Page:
Writing about writing always makes me feel like a pretentious self-important idiot, because really: one story published, a column, a handful of essays accepted for anthologies and a month in a writing programme do not make me any kind of expert on literary craft. So on what basis should my own opinions be privileged? None at all. Unless you count the several thousand books I've read, including a few dozen on writing, which might not have made me an expert but has certainly given me a number of very strong opinions.
Good writing is a clear glass window. It's invisible.
Writing that is decorative or flowery achieves this only when the flourishes serve the subject matter of the piece. For example: if you are writing for a highly-educated audience that likes to congratulate itself on being superior to the hoi poloi, you may very well be more successful if you use the fancy-pants $10 words and allusions to Shakespeare and Milton if only because, subconsciously, the audience's egos will be fluffed and they'll be more receptive to your ideas. But fancy-pants $10 words and allusions to Shakespeare aren't going to make you a more effective communicator with most audiences, who will only feel excluded and talked-down-to.
I'll choose as an example a blogger I'm 99.999% sure doesn't read me, and I won't name him anyway. But he's a well-known daddyblogger with a large following and a nutty pseudonym, and his blog title references female anatomy, and now I think I've been sufficiently unclear that he'll never google this but clear enough that anyone who reads him will know exactly who I'm talking about. (But this sentence is a pretty good example of bad writing: "references female anatomy" is, in this case, necessary precisely because it's unclear; in most contexts I'd be better off just spitting it out.) I read one post of his; in it, a mean man yelled at his son, and his son "shattered."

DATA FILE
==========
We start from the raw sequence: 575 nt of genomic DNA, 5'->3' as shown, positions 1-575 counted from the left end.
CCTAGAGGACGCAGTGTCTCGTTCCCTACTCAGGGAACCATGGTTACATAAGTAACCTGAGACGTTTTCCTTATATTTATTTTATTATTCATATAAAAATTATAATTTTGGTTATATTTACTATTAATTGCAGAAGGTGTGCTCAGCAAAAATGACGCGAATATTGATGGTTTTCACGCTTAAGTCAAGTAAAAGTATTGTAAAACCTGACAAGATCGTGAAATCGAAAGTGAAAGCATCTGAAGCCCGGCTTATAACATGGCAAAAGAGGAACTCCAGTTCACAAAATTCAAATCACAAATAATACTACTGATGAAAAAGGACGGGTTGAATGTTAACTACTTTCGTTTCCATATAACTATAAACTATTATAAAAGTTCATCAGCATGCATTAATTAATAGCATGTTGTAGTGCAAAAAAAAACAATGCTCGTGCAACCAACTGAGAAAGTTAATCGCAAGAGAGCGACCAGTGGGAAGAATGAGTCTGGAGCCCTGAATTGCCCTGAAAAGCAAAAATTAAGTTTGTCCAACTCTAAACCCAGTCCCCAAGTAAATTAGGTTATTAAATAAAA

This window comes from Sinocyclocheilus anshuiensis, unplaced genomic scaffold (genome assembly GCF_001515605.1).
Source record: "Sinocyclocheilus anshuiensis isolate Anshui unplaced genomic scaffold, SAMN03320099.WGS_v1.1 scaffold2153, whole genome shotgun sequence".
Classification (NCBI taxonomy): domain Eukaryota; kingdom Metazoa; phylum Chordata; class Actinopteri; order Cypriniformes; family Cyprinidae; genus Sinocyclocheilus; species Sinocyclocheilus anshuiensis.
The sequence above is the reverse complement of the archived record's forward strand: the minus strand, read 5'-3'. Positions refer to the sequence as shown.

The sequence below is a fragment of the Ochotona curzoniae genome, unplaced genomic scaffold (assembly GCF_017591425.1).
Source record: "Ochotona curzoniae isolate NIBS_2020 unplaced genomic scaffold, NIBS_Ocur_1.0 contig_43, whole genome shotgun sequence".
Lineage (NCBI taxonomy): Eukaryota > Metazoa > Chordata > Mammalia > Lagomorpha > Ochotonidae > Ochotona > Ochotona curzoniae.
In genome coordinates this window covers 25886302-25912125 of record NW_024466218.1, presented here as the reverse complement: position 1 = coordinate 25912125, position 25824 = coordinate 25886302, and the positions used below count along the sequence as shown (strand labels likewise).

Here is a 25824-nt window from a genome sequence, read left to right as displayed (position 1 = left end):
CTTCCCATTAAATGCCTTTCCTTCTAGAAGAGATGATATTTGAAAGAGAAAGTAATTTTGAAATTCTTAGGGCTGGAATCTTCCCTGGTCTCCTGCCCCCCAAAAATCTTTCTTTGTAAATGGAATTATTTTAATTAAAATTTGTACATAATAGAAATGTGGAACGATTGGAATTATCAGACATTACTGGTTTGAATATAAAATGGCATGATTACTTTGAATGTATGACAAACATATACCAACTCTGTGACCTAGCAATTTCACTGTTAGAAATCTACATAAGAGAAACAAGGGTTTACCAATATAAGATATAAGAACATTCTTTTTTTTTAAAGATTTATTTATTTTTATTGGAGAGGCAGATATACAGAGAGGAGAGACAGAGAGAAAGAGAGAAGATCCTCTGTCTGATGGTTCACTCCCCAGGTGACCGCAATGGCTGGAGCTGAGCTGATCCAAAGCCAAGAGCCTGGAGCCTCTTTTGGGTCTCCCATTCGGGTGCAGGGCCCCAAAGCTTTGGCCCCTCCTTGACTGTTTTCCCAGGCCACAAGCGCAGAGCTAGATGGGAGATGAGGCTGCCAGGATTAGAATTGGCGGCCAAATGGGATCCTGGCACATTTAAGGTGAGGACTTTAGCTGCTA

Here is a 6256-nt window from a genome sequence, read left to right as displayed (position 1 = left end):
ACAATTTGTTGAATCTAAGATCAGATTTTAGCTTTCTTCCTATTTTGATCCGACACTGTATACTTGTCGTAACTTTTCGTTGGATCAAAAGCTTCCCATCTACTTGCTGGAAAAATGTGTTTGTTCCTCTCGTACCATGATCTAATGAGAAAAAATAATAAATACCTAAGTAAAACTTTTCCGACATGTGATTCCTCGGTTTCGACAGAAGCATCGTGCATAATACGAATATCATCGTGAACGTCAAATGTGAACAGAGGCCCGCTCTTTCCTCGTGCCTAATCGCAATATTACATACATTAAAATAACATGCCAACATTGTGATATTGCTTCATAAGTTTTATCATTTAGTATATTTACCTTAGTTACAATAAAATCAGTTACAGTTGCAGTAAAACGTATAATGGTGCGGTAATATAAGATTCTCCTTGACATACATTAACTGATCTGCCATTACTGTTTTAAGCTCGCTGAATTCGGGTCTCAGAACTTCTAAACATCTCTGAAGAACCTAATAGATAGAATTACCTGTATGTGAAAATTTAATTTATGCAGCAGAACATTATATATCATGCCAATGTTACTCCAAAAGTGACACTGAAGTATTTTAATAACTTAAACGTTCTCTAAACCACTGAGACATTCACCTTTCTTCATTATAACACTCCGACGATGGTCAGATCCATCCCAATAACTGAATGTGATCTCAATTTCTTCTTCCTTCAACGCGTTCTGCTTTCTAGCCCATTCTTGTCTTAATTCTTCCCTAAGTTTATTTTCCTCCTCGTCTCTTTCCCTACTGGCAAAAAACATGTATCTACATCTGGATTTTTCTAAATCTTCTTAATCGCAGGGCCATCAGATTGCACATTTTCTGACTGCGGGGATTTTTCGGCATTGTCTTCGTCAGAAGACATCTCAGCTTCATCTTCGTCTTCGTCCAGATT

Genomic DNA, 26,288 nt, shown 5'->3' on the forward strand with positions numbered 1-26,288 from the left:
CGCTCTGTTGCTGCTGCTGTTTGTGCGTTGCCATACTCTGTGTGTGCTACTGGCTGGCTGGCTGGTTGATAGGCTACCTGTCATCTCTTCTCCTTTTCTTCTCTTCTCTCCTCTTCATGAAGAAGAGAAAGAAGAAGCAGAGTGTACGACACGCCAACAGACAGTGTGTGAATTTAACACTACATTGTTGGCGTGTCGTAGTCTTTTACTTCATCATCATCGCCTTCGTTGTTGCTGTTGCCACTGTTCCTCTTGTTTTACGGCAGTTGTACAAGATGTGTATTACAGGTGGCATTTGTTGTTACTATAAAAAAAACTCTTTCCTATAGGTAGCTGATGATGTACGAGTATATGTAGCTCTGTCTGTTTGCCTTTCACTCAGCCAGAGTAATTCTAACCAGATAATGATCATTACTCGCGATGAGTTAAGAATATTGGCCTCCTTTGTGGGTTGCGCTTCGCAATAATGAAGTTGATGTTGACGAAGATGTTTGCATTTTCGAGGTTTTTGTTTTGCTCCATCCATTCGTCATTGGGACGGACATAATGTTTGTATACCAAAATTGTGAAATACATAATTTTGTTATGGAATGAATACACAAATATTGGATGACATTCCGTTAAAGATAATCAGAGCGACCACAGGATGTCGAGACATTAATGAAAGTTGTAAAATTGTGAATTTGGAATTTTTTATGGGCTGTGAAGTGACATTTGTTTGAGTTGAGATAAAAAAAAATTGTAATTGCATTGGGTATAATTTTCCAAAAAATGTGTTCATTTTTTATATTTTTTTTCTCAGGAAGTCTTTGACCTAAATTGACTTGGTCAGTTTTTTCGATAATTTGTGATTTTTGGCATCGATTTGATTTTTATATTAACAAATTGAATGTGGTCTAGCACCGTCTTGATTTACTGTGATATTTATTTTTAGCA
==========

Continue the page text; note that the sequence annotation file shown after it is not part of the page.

It was very, very pretty, the description of the blogger going out to "sweep" the shards of his son into a dustpan and take him home to glue him back together again. But as writing it sucked, because after reading it you have no fucking clue what happened. Seriously. Did his son cry, fall down, have a seizure, yell, slump his shoulders, shake? Did the father go out and give him a hug, a slap on the shoulder, a pat on the head, a kleenex? Does he glue his son back together by taking him out for ice cream, watching a movie curled up on the couch, leaving him alone in his room with a book, play-wrestling in the backyard, snorting cocaine? Can you picture it? Of course not, because he doesn't describe it.
After you've read it, you have no idea what happened except that a mean man said something awful to a little boy, who didn't like it, and so his dad took him home to make him feel better. You haven't learned anything about the people involved, as you might have if you knew that the boy "shatters" when he cries or throws up or shakes a middle finger at the mean man or that he is comforted when his dad bakes him chocolate chip cookies or when they flip through a few porn mags together.